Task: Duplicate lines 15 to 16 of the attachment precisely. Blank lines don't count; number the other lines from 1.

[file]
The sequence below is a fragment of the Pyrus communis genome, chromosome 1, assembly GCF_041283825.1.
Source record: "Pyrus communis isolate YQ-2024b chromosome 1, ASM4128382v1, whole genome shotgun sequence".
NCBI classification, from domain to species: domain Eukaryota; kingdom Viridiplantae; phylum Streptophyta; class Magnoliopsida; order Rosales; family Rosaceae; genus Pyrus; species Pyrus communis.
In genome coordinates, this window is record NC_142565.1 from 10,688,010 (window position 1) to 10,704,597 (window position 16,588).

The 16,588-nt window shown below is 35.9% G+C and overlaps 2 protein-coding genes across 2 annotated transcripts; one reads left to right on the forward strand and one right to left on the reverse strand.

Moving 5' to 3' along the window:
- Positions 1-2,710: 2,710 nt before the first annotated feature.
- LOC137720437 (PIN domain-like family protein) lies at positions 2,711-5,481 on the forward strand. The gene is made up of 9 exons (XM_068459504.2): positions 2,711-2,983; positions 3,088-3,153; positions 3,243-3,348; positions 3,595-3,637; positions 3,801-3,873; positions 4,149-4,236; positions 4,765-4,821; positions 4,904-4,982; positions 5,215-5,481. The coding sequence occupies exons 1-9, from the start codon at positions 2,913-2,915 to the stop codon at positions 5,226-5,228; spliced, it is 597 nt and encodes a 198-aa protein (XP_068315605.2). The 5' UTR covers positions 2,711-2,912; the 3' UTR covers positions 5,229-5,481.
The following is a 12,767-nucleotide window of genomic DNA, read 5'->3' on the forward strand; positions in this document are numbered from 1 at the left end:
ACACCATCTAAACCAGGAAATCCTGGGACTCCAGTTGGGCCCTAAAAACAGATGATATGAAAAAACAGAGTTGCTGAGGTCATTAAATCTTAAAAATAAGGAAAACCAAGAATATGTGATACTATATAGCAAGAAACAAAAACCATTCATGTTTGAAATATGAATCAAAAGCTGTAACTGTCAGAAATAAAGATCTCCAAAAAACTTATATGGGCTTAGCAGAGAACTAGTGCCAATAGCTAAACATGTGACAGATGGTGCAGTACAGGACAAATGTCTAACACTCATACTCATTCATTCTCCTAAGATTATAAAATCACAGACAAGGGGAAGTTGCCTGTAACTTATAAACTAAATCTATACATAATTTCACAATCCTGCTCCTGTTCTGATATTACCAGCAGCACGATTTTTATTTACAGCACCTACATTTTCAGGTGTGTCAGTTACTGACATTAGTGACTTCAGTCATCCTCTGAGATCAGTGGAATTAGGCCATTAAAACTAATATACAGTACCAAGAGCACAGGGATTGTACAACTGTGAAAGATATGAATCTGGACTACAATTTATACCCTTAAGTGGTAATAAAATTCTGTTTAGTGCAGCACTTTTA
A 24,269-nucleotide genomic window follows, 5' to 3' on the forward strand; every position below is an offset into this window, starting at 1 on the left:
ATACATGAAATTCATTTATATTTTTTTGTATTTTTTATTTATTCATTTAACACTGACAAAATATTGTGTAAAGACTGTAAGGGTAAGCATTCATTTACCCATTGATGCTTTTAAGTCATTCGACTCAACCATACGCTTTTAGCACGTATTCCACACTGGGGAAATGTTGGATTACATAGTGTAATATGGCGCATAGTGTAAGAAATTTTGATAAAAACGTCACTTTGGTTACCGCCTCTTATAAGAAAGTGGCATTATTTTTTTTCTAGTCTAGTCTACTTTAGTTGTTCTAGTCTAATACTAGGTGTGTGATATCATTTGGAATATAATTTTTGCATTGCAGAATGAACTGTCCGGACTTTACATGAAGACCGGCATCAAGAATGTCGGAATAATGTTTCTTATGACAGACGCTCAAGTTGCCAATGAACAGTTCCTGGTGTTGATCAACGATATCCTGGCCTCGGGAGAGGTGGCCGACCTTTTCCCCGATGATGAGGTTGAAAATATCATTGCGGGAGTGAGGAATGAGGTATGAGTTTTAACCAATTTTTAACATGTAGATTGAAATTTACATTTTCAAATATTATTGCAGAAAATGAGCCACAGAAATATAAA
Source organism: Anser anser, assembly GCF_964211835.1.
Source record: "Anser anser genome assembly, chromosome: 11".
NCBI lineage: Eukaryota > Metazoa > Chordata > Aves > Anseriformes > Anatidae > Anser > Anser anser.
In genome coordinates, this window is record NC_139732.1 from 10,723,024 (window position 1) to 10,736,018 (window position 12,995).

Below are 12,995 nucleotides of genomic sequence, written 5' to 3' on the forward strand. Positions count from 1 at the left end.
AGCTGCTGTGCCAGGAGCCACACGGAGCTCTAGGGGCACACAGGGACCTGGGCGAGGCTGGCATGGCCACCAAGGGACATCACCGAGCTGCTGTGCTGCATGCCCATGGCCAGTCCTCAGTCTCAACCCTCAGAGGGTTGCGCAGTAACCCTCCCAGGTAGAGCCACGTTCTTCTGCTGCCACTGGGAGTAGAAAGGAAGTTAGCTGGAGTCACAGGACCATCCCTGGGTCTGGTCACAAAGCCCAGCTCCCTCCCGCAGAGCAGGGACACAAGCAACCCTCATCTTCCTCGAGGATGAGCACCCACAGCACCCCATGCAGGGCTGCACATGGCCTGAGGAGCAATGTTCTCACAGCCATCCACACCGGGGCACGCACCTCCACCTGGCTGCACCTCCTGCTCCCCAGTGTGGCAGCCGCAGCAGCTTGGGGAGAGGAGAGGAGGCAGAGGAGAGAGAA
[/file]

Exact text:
NCBI lineage: Eukaryota > Metazoa > Chordata > Aves > Anseriformes > Anatidae > Anser > Anser anser.
In genome coordinates, this window is record NC_139732.1 from 10,723,024 (window position 1) to 10,736,018 (window position 12,995).